I said this last year, and I’ll say it again this year, half of the show’s characters need to die. If the ensemble continues to see an annual net growth – this year we got a new baby vampire, Jason’s vampire girlfriend, Jessica’s vampire boyfriend, Sam’s girlfriend, and Warlow the vampire-fairy – then the shallow veneer of self-seriousness that the show maintains is going to crack under its own weight.

Despite these problems, I have to recognize this season as an improvement on the previous three. There’s a faint awareness, in both the writing and the acting, that the show is running off the rails. In that light, I quite enjoyed watching Ryan Kwanten, Alexander Skarsgård, Rutina Wesley, and even Stephen Moyer chewing up the scenery from week to week. In some ways, this season of True Blood reminds me of the final season of Blakes’ 7; therein Paul Darrow’s performances always seemed to be charged by the knowledge that the series had turned into a hot mess. Rather than let that knowledge limit him, he played Avon as hard as he could. The same can be said for select members of True Blood’s cast.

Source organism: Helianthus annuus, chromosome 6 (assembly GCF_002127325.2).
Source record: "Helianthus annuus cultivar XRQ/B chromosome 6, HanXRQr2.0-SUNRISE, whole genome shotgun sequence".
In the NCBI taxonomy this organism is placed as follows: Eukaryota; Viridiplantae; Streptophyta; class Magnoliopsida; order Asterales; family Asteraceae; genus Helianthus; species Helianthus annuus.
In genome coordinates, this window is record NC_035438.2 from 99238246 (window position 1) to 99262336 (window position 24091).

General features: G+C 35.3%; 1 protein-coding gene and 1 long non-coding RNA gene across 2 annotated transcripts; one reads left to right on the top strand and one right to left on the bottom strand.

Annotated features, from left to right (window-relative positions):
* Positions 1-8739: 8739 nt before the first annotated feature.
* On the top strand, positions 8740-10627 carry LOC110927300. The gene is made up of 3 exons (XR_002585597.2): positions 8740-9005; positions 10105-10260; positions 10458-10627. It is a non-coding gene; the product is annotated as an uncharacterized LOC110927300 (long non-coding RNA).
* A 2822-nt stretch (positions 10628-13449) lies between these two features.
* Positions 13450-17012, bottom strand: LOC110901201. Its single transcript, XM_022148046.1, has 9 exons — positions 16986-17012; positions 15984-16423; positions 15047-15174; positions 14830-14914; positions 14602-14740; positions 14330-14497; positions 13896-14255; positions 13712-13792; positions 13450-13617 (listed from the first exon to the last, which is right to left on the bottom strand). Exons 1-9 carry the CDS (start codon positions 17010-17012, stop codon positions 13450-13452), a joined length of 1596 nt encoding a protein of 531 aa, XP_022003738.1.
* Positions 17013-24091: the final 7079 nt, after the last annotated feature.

I imagine most fans and critics would join me in dismissing the season finale’s “six months later” time jump as utterly lazy writing.  This skip ahead is indicative of the poor pacing and excess filler material found within the season. Suppose that everything that happened in season six, prior to the flash forward, were condensed into the first five episodes, the last five could have taken us from internment to attempted genocide without the hand waiving of “Hepatitis V” and Eric flying off into the sunset to set things right. Maybe, just maybe, the audience would have liked to see some natural plot development. Now the writers have put themselves in a place where the first few episodes of season seven are going to get caught up in navel gazing as plot holes are necessarily plugged.

I won’t deny that the wandering vampire army in the finale’s final frame set up an interesting conflict. At the same time, when you roll a metaphorical grenade into a crowded room, only one of two things can happen.